A NARRATIVE SEEN BEFORE
The narrative “incitement to violence” is not new, but rather very present, when talking about massive gatherings and protests all over the world. Even though the situation with yellow vests in Paris is by intensity and dynamic nothing alike the protests in Montenegro, an article of The London Times (which had an insight in the analysis of the New Knowledge company, an American cyber- security company) speaks about the foreign influence at these protests via social media.
It was about 200 monitored accounts on Twitter – a huge number of which was fake (sock puppets) – which purported to be run by westerners and which were churning out approximately 1,600 tweets and retweets a day.
Accounts that were estimated to be linked to Russia, were spreading disinformation on the yellow vest protests, and messages about violence and chaos at the protests. One of the examples are shared photos of wounded protestors from other protests to create and spread narrative about the brutality of the French police.
THE NOTION OF NARRATION
When talking about the narratives’ theory, we come to a very definition: narration (from Latin verb “narrare” meaning talking) represents a human’s fundamental instinct and desire for storytelling. Whether it was at an individual’s, community’s or nation’s level, the form and the storytelling have the same goal – to highlight the important messages and values. Finally, those values strengthen the feeling of identity at an emotional level and become the main front in the battle for priorities, choices and perceived threats at a state’s level.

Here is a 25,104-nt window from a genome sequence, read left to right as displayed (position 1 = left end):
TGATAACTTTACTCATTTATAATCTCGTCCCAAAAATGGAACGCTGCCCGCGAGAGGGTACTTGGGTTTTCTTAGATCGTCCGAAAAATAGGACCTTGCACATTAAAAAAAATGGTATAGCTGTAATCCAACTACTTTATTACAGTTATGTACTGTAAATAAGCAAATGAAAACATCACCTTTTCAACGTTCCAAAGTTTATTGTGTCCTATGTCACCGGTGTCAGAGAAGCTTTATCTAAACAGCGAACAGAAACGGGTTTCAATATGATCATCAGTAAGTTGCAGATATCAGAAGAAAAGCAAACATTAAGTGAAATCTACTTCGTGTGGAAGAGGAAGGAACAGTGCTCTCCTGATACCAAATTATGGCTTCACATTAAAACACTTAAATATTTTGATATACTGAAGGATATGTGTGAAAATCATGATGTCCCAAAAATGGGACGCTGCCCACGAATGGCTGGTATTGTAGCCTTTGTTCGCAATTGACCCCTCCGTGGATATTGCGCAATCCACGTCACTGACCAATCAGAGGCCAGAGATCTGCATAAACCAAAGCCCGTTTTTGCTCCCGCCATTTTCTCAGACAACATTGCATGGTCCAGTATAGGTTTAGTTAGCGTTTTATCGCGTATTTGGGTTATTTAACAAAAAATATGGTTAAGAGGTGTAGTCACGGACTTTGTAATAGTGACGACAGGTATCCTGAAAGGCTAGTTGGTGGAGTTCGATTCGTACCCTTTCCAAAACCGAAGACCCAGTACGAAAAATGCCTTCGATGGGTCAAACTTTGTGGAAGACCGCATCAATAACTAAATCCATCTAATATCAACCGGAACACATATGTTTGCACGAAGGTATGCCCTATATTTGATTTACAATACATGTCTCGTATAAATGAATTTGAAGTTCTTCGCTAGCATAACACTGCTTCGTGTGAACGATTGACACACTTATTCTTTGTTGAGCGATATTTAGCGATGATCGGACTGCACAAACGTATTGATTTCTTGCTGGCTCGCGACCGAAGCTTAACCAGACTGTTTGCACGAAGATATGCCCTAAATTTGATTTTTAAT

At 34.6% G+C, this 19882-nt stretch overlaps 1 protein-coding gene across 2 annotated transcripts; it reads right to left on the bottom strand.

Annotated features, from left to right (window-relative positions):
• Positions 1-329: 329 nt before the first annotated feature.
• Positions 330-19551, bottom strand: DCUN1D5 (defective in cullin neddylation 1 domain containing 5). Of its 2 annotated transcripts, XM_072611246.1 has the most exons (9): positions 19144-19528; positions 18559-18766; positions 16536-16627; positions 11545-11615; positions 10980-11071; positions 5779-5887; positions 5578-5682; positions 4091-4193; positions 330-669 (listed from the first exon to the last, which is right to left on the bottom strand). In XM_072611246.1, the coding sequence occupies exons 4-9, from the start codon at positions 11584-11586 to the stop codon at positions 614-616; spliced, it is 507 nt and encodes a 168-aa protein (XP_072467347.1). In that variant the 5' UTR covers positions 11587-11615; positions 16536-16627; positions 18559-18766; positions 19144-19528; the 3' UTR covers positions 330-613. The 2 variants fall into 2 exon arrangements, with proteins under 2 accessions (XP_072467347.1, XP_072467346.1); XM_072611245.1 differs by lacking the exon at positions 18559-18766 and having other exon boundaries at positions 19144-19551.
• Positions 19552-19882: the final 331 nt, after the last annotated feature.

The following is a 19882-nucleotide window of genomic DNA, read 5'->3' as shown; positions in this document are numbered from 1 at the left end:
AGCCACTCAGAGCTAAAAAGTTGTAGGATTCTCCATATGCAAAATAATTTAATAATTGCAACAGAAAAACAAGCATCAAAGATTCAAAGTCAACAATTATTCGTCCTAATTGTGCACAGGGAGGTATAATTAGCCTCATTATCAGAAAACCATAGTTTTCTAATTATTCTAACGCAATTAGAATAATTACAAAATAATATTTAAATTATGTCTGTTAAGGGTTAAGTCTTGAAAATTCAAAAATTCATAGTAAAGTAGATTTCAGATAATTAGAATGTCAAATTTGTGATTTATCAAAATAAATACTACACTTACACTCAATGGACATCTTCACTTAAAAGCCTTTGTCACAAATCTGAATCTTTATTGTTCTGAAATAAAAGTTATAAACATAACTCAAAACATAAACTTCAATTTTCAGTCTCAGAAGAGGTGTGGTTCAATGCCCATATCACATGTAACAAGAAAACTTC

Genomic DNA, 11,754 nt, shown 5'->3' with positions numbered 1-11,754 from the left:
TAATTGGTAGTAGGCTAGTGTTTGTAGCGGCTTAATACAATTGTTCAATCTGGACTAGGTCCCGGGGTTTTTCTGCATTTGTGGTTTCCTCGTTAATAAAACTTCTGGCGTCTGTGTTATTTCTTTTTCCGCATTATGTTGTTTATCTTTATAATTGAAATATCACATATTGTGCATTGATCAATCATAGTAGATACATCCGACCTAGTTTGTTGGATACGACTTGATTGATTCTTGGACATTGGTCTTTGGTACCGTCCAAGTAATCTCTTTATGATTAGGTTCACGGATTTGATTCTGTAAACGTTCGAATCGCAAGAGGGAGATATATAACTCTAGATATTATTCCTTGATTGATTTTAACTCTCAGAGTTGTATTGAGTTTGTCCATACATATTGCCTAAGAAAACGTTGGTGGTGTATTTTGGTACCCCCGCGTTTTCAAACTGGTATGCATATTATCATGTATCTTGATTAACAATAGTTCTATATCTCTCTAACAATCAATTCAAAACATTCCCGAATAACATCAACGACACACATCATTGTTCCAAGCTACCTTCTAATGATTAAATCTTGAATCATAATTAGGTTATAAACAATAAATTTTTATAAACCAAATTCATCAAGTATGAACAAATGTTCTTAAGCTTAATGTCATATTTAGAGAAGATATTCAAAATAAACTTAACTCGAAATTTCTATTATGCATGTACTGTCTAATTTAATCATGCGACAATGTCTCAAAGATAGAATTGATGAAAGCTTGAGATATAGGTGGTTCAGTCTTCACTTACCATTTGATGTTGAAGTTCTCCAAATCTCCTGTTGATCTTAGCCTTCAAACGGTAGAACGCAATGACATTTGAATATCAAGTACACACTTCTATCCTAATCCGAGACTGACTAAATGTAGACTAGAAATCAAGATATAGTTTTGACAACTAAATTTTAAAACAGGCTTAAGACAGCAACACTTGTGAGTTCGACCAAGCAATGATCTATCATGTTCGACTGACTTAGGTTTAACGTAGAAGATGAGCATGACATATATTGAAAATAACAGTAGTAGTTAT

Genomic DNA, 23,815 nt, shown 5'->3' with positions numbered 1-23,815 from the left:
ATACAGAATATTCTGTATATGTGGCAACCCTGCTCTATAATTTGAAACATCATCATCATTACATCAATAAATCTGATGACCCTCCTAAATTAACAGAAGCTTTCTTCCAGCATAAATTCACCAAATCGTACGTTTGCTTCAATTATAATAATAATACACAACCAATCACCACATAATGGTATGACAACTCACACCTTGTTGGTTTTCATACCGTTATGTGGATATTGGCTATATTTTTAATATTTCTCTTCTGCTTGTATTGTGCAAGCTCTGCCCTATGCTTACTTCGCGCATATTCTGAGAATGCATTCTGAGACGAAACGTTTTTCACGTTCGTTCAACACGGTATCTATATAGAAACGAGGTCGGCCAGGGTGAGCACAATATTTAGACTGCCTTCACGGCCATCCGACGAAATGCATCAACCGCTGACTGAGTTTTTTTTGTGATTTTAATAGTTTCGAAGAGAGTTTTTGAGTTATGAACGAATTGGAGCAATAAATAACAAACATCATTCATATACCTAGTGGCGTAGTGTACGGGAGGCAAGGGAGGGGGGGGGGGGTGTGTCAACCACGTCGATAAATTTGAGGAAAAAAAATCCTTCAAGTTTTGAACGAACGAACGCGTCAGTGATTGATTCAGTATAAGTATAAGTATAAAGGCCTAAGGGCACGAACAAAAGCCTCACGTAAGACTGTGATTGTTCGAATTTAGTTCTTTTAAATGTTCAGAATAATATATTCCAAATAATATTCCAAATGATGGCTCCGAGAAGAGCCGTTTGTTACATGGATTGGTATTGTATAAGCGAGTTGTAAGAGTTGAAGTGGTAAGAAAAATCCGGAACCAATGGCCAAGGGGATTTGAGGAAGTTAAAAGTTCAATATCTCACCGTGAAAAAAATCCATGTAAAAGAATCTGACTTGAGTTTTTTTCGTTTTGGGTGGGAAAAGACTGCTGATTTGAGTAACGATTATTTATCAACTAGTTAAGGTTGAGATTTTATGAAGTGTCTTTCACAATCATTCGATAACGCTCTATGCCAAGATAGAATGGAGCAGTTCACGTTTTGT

Therefore, in the context of disinformation, the role of narratives would be to create and strength a story using a broader framework, which would make path to more radical activities, or even provide justification for violence and repression, as someone would put it. Referring to the current Montenegrin narrative, it is needed to take a look at a broader picture and to ask ourselves about its ultimate goal and the highest beneficiary of its fulfillment.